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The Revamped Code of Ethics for Accountants and Auditors (Incorporating the Updates in EP 100 and the IESBA Code)

Expert Speaker Chee Hay Kheong Daniel

$449.40 (including GST)

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Overview   

Ethics Pronouncement (EP) 100 Code of Professional Conduct and Ethics was updated in August 2018 to reflect the changes to the provisions on long association of senior personnel with an audit or assurance client. The provisions deal with familiarity and self-interest threats created when the firm uses the same senior personnel on an audit or assurance engagement over a long period of time. The updated EP 100 is effective from 15 December 2018. ACRA has also issued changes to the ACRA Code relating to long association of personnel with an audit or assurance client on 5 December 2018.

The International Ethics Standards Board for Accountants ( IESBA ) has released a completely rewritten Code of Ethics for Professional Accountants in 2018. The IESBA Code is effective from June 2019, and is applicable for both Accountants in Public Practice and Accountants in Businesses. The IESBA Code has brought together key ethics advances over the past four years. 

Case studies will be used to illustrate the ethical threats faced by both Accountants in Public Practice and Accountants in Businesses, and how they may apply the fundamental ethical principles to resolve ethical dilemma in real life.

What you’ll learn

At the end of this workshop, you will:

  • Have a practical understanding of the Key Updates in EP 100 and IESBA Code
  • Learn how to apply the ethical guidelines so that you are more consistent in your approach to  resolving ethical dilemma
  • Understand the ethical threat situations in real life and know how best to manage them

Programme Outline 

Five fundamental principles

  • Confidentiality
  • Integrity
  • Objectivity
  • Professional competence and due care
  • Professional Behaviour

Five ethical threats

  • Self-interest
  • Intimidation
  • Advocacy
  • Familiarity threat
  • Self-review

Key amendments in EP 100 

  • Increase in the cooling-off period for Key Audit Partners (KAP) for the audit of public interest entities
  • Specific guidance on different cooling-off periods applicable different combinations of roles of KAP
  • Additional and more stringent restrictions placed on a former key audit partner (KAP) during the cooling-off period

Highlights of the new IESBA Code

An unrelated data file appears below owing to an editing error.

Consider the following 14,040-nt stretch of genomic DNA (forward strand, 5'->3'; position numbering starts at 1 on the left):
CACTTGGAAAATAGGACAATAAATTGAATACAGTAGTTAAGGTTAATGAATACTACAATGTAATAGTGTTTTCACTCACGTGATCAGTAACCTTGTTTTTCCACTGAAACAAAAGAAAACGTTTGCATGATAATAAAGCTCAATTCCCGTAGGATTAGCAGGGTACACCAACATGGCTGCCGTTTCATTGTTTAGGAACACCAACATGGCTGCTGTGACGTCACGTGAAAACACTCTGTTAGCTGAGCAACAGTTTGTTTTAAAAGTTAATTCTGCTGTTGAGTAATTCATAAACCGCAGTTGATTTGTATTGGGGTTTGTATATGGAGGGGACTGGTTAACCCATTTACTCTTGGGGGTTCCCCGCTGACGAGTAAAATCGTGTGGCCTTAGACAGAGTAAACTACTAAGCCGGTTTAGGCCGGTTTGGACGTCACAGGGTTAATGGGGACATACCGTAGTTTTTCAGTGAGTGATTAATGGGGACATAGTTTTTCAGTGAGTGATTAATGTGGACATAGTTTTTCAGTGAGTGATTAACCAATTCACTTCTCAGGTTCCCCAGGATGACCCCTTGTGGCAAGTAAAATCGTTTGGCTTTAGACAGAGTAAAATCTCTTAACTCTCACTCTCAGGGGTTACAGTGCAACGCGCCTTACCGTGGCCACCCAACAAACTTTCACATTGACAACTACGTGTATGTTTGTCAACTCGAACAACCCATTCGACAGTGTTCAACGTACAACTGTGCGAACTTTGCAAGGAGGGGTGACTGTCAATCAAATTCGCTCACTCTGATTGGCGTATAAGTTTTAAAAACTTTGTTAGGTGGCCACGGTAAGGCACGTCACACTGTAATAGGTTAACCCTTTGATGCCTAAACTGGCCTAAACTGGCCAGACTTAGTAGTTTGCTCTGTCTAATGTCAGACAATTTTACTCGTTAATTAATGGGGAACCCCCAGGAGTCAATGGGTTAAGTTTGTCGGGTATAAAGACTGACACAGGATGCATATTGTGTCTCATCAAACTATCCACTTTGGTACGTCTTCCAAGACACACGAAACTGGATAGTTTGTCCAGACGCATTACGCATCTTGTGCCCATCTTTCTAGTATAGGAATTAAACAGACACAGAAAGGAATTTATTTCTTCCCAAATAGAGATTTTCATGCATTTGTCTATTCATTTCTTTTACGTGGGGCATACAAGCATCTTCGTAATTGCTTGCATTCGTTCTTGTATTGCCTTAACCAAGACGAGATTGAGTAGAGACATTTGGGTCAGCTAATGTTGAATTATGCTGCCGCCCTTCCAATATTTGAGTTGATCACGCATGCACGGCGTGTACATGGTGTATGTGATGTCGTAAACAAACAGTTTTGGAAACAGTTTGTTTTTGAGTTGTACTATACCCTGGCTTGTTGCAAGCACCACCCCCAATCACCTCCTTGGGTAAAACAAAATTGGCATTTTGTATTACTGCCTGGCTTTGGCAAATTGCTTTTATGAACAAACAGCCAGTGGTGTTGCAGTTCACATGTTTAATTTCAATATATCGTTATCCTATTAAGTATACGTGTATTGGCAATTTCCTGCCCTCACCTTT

• Stronger independence provisions regarding long association of personnel with audit clients
  • New and revised sections dedicated to professional accountants in business (PAIBs) relating to:
    • Preparing and presenting information; and
    • Pressure to breach the fundamental principles
  • Clear guidance for accountants in public practice that relevant PAIB provisions are applicable to them
  • New guidance to emphasize the importance of understanding facts and circumstances when exercising professional judgment
  • New guidance to explain how compliance with the fundamental principles supports the exercise of professional skepticism in an audit or other assurance engagements

Actual cases will be used to illustrate the following:

  • Effectiveness of Key Audit Partners Rotation and Cooling Off to reduce familiarity threat due to long association
  • Application of professional judgment and professional skepticism in an audit of financial statements

This workshop qualifies for 7.0 CPE hours in Ethics and Professionalism (Category 2).

Expert Speaker

Chee Hay Kheong Daniel

Daniel holds an Honours degree in Accountancy from the National University of Singapore and is a Certified Information Systems Auditor (CISA). He has more than 13 years of experience in the accounting profession, having worked for one of the Big 4 accounting firms both in Singapore and in the United Kingdom. He has also more than 5 years of senior management experience with MNCs, managing their operations in Singapore and Asia.

Daniel is a highly sought-after seminar trainer, and is currently an Adjunct Professor in the School of Business, Singapore University of Social Sciences. Prior to this, he was an Adjunct Associate Professor in the Department of Accounting of the NUS Business School. He served as a committee member of both the IT Committee and the Examination Committee of ISCA, and was a Committee member of the Disciplinary Sub-Committee of Accounting and Corporate Regulatory Authority (ACRA).

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